Legal news for Maryland firefighter attorneys – The family of a cadet who died in a practice drill in 2007 has filed suit against the city, claiming extraordinary negligence.
Drill consisted of seven fires, not the federally mandated one. Firefighter cadet died.
Baltimore, MD (www.NewYorkInjuryNews.com) – The family of a Baltimore fire cadet killed in a 2007 fire training exercise filed a lawsuit against the city, seeking $35 million in damages, as reported by www.wbaltv.com.
The lawsuit claims that Rachael Wilson, deceased at 29, died from unsafe practices and the fire department’s “culture of ignorance and indifference to safety.”
In February 2007, the fire department was conducting training exercises at a west Baltimore rowhouse. Wilson and other trainees were sent into a rowhouse that officials had set seven fires within. National safety rules mandate that only one fire be set when performing these drills.
Investigations performed by internal and independent sources found the Baltimore City Fire Department’s exercise had tremendous flaws.
The investigations spurred the allegations that not only were the cadets not properly prepared for the drill, but there was also no evacuation plan if the cadets were to become overwhelmed.
According to United Press International, several of Wilson’s team members evacuated the rowhouse when they realized their lives were in danger and tried to pull her to safety. Wilson was flown to a trauma center, where she was pronounced dead.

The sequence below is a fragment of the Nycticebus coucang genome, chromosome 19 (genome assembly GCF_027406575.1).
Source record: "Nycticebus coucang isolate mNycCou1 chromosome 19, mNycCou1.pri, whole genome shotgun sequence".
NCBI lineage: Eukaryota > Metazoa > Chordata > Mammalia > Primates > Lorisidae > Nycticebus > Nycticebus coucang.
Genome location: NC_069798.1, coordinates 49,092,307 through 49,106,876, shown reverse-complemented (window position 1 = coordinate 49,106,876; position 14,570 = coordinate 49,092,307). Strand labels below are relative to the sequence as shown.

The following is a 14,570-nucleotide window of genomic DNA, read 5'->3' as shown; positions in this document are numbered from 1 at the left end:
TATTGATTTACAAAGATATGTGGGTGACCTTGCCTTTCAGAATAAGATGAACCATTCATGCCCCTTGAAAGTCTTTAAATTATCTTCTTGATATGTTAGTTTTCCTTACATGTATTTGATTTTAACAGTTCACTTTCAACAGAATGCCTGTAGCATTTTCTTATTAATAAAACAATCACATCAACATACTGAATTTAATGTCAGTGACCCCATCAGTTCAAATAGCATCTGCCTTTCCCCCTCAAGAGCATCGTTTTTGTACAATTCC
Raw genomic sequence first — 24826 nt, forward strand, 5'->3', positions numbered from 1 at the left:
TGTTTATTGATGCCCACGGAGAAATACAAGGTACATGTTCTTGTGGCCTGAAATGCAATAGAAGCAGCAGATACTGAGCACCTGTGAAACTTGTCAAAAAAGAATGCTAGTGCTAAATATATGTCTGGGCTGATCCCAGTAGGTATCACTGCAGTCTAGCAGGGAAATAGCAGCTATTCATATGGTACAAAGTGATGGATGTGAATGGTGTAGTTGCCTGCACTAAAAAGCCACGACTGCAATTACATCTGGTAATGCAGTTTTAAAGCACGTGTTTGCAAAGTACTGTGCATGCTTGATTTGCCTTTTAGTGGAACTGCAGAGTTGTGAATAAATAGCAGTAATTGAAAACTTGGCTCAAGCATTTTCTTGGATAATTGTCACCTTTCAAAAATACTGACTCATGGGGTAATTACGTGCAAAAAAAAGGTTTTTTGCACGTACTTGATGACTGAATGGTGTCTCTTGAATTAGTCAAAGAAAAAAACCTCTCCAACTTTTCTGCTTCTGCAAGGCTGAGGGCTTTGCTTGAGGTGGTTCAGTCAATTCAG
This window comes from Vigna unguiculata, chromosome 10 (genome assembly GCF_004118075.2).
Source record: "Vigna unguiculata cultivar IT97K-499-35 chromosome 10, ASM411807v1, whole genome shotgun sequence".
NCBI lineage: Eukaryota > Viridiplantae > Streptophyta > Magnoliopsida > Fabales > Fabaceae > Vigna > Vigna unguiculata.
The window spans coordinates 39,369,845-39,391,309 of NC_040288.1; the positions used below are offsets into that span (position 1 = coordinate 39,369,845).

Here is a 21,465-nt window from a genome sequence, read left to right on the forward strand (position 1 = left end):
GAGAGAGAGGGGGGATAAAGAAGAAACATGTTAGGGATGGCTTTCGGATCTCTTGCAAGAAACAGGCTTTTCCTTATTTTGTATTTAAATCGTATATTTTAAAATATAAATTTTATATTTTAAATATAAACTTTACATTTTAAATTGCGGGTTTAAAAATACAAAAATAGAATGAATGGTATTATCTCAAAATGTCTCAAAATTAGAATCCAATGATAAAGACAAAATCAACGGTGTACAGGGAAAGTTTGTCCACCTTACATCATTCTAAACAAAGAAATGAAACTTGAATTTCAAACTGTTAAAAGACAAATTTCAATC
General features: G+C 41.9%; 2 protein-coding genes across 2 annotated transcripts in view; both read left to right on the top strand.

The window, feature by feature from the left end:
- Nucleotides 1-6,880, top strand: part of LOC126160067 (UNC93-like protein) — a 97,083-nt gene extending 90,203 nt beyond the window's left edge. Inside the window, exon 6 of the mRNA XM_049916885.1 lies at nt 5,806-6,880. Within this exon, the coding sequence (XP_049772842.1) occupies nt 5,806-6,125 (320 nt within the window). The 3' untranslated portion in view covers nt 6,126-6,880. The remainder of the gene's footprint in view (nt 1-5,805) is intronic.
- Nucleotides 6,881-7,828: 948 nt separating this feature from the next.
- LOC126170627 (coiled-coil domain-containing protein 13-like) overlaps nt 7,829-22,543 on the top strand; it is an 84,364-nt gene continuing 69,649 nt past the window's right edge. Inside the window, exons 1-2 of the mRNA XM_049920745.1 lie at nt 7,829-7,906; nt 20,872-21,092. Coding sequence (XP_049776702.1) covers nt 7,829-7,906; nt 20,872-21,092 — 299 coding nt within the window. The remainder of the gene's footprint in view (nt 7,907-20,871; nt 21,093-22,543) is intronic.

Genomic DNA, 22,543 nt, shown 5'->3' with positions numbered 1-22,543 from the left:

The lawsuit claims Wilson’s breathing apparatus and protective gear were inadequate. Furthermore, radio communication was poor. The suit states Wilson’s federal civil rights were violated and she was denied life and liberty.
The suit names Wilson’s supervisors, alleging that former Division Chief Kenneth Hyde and former Lt. Joseph Crest were aware of the numerous hazards the training exercise posed, but took no measures to prevent them.
The suit also names a third supervisor, Barry Broyles as a defendant. While all three were dismissed after Wilson’s death, Broyles was later reinstated.
Baltimore city solicitor George Nilson deemed Wilson’s death a “terrible accident” and told reporters the city has done its best for the family.
Legal News Reporter: Tara Monks – Legal news for Maryland firefighter lawyers.